No eyewitnesses, no DNA in Kyllan Ellis 2nd-degree murder trial
Defence lawyer says lack of hard evidence hurts the Crown's case against his client
Kyllan Ellis sat up straight and completely still in the prisoner's box while his lawyer, Mike Cook, argued his defence.
On Monday, the jury of five women and seven men heard closing arguments in the second-degree murder case.
Ellis has pleaded not guilty to killing Simone Sanderson, whose body was found in an empty lot at the corner of Main Street and Burrows Avenue on Sept. 2, 2012.
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Cook did not call any witnesses after the Crown wrapped up its case, which took five days, hearing from 12 witnesses.
"This was not an eyewitness case; not a single eyewitness took that stand and said 'I saw KE kill SS,'" said Cook during his closing argument.
Cook said with no forensic or eyewitness evidence, his client could not be responsible for Sanderson's death.
Ellis' DNA was taken when he was arrested in April 2016 and tested against 43 piece of evidence collected from where Sanderson's body was found. There were no DNA or fingerprint matches.
"I say to you, in my opinion, that is pretty strong evidence he was not on the lot that night and therefore cannot be the killer," said Cook.
The second point of his argument was if the jury found Ellis guilty beyond a reasonable doubt, it must consider self-defence.
Ellis' mother, Carol, testified her son told her he was jumped by a man, became involved in some sort of two-on-one altercation, and choked a girl.
Carol told the jury her son confessed this to her after she picked him up in the middle of the night from Redwood Avenue and Main on Aug. 27, 2012.
"Whatever Kyllan and his mom discussed, I don't think you can take that to the bank," said Cook, calling her memory into question.
During cross-examination, Cook questioned Carol about her ability to recall details because she struggled with alcoholism and depression.
Based on parents' testimony
He told the jury the Crown would not even have a case without the testimony of Ellis' parents. John Ellis testified his son told him "I think I may have killed someone."
During the father's testimony it was revealed that Ellis is a diagnosed schizophrenic who has had hallucinations in the past.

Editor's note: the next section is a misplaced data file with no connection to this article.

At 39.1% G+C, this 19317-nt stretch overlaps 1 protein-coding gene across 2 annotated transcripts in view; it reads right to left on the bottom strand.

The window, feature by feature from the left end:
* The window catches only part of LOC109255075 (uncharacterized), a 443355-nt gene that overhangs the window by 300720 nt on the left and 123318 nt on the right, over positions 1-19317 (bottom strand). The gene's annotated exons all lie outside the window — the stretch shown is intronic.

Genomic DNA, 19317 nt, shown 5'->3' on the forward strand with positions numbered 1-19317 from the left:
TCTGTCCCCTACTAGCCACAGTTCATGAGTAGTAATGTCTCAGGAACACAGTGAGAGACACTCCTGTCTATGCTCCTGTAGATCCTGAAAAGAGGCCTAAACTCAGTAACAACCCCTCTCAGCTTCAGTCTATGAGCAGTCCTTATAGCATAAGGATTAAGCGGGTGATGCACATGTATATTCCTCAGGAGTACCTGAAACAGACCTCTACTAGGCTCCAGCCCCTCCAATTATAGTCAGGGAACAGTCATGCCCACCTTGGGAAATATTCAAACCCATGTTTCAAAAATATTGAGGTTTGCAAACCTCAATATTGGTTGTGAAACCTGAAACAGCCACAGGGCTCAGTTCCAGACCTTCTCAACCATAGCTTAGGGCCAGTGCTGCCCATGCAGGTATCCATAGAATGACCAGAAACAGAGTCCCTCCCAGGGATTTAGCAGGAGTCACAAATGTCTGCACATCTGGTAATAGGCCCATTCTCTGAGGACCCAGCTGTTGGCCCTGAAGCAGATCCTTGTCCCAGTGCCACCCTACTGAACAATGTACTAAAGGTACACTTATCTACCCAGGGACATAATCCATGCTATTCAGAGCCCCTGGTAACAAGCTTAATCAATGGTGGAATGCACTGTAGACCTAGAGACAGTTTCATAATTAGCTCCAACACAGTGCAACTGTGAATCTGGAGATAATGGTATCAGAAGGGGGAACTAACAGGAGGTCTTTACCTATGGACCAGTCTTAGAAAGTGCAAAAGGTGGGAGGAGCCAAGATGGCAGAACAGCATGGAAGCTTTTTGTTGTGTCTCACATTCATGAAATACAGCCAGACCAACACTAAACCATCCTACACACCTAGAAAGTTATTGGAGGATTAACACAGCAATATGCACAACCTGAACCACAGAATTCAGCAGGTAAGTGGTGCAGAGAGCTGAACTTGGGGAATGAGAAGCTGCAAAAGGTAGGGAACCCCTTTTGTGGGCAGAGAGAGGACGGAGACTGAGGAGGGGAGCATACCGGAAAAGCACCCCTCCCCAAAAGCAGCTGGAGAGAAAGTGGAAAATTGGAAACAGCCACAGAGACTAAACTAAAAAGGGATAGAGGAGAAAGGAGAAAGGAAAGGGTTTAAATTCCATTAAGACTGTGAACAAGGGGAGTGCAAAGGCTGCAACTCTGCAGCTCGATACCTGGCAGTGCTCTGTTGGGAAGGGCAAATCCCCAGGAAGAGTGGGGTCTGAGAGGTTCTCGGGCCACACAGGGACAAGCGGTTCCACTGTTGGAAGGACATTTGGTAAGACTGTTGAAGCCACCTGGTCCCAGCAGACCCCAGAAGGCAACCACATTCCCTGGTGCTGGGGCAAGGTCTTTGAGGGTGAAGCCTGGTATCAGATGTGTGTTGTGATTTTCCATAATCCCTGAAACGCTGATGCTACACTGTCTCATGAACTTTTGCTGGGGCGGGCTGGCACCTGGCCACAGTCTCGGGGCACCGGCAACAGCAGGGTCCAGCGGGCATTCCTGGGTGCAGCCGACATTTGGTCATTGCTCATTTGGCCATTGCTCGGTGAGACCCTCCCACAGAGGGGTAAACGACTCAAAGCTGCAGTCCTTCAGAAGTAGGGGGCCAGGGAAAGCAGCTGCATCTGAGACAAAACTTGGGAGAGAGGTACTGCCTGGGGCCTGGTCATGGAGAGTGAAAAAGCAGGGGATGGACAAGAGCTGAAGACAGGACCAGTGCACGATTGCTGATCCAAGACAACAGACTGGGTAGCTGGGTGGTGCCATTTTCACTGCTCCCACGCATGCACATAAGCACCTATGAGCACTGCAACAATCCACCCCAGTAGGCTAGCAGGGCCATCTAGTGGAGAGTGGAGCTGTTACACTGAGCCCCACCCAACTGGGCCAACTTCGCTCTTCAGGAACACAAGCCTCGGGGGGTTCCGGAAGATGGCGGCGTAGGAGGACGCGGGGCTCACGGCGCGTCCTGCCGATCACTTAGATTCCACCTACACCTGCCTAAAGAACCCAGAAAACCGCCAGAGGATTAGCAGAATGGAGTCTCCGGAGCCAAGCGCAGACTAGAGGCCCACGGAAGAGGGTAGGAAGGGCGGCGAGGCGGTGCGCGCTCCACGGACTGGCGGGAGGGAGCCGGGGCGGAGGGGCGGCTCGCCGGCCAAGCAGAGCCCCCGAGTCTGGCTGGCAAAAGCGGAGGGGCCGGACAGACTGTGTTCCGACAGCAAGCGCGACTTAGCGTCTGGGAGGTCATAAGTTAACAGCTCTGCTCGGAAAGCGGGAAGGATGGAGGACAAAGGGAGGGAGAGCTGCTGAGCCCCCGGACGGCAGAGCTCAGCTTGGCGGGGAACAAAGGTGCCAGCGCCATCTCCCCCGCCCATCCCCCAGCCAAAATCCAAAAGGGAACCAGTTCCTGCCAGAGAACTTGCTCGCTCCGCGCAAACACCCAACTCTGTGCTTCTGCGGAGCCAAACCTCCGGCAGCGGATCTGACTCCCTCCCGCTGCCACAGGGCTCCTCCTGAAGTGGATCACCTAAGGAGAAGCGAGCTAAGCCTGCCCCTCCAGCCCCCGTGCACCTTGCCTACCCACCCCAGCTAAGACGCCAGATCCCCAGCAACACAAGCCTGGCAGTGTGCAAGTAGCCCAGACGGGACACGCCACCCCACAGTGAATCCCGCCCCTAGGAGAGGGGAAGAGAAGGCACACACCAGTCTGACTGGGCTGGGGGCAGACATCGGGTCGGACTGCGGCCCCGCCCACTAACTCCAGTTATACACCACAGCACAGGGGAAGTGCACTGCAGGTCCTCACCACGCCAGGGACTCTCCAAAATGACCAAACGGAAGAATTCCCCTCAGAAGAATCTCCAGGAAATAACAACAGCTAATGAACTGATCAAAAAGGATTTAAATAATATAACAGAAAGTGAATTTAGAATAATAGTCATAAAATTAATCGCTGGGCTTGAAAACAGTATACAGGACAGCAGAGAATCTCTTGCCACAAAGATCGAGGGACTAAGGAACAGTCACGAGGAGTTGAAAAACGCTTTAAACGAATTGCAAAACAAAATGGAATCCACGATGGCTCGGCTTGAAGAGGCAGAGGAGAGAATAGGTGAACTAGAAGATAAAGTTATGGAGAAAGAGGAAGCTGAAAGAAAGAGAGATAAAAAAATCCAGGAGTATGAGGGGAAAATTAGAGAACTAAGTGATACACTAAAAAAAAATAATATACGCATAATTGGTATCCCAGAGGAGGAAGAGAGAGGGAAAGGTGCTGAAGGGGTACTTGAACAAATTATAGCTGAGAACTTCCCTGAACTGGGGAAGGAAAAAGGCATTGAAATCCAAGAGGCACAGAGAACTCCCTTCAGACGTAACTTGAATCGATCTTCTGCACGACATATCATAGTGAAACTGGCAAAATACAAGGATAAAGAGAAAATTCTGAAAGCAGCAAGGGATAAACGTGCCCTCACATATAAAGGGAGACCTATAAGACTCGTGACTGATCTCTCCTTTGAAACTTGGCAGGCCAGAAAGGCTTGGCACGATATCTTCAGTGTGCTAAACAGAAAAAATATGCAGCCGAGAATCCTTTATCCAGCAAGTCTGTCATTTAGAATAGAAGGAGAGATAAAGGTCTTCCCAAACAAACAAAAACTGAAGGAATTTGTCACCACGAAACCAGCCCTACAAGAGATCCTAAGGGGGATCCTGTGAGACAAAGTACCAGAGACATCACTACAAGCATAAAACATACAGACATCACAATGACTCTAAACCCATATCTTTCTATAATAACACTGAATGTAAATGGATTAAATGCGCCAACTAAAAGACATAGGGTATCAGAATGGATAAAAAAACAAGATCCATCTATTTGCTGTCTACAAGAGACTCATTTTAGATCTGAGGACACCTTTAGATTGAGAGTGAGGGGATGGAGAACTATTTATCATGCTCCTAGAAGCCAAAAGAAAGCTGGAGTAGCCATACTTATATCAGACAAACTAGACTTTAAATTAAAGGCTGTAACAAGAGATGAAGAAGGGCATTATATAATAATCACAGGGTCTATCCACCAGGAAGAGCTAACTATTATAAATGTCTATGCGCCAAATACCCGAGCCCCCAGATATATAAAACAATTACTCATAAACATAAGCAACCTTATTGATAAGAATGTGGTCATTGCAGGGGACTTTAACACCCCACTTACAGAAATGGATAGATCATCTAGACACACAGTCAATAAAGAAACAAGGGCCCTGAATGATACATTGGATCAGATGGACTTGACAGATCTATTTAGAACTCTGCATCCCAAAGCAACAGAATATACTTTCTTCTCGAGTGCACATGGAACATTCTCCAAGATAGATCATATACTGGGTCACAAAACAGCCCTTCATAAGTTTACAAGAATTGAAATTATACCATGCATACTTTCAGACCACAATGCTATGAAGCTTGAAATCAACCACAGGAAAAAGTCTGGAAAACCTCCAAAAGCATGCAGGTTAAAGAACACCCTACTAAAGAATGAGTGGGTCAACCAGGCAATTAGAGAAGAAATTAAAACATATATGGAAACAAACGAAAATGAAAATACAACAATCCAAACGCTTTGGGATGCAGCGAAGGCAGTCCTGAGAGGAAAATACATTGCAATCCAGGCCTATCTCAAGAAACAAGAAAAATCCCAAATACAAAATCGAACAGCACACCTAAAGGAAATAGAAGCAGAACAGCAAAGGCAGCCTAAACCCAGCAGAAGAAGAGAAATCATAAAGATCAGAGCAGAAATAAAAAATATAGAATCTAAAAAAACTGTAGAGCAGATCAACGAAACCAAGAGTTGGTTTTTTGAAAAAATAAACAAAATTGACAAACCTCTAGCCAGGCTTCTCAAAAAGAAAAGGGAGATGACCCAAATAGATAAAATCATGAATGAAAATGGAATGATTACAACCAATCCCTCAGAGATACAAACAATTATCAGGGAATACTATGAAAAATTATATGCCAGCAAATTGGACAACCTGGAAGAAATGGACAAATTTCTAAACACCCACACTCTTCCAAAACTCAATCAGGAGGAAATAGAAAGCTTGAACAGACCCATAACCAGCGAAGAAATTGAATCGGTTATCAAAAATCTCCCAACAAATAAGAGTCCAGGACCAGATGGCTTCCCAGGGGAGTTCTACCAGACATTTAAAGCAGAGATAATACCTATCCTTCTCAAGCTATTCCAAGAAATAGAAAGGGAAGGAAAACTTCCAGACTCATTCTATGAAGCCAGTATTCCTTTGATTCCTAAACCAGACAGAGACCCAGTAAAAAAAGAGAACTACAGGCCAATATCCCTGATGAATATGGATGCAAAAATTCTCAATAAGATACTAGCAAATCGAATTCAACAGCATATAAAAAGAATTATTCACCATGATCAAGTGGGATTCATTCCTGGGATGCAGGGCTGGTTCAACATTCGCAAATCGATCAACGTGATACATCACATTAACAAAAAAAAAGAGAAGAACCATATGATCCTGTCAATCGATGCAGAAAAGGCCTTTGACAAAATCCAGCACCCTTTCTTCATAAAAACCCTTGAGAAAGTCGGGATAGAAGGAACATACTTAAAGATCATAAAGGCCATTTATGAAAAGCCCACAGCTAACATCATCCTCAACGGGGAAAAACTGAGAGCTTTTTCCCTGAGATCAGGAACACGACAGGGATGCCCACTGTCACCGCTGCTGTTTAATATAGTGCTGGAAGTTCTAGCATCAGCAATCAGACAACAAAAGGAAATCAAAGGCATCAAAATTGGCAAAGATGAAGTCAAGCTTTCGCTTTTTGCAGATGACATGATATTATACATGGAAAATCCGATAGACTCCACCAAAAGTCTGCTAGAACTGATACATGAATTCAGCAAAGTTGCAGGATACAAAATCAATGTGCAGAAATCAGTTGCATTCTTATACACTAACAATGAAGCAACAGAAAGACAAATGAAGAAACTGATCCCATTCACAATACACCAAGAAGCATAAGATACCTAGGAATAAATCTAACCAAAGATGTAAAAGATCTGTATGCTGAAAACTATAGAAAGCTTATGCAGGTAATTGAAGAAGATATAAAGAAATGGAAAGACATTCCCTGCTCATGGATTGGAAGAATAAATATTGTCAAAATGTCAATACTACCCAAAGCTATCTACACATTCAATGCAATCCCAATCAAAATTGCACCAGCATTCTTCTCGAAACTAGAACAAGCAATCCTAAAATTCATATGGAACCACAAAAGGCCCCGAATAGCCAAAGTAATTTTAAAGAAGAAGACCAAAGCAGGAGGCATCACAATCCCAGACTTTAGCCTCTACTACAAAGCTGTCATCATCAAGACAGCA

"You cannot base a confession from the mouth of a boy who makes things up," said Cook.
"Why was Simone Sanderson killed?" Crown lawyer Joanna Kostiuk asked the jury during her closing remarks.
"I'll answer my rhetorical question: because she was trying to defend herself against Kyllan Ellis, not the other way around."
The autopsy revealed the 23-year-old died of blunt and sharp force trauma. She had cuts on both of her palms, which the pathologist called defensive wounds.
Her jaw was broken, as were vertebrae and her hyoid bone, "[a] bone that is often fractured when force is applied to the exterior of the neck, strangulation," said Dr. Charles Littman, who conducted the autopsy.
Littman said the body was too decomposed to determine what kind of force caused those injuries.
A knife was found near Sanderson's body and it had only her DNA on it. The lead forensic investigator testified that the same brand of knife was found in Ellis' mother's house, but was not seized as evidence when a search warrant was executed after his arrest.
Sanderson was last seen on Aug. 26, 2012 on walking alone on Aikins Street to Mountain Avenue.
She was wearing a pink skort, a black top and flip flops and was the subject of a missing person's investigation until her body was found a week later.
Dr. Gail Anderson, a forensic entomologist, testified that by studying the maggots found on Sanderson's body, she believed the 23-year-old was dead by sunrise on Aug. 27.
Ellis was seen on surveillance video around the corner from where Sanderson's body was found at 1:30 a.m. on the Aug. 27.
Kostiuk asked the jury to remember what Ellis looked like on that video. She said he didn't look like he was hurt, referencing Carol Ellis' testimony.
"There is no evidence of a set up, no evidence of a fight, we are saying that didn't happen," said Kostiuk.
Justice Chris Martin will give instructions to the jury Tuesday morning so they can begin deliberations.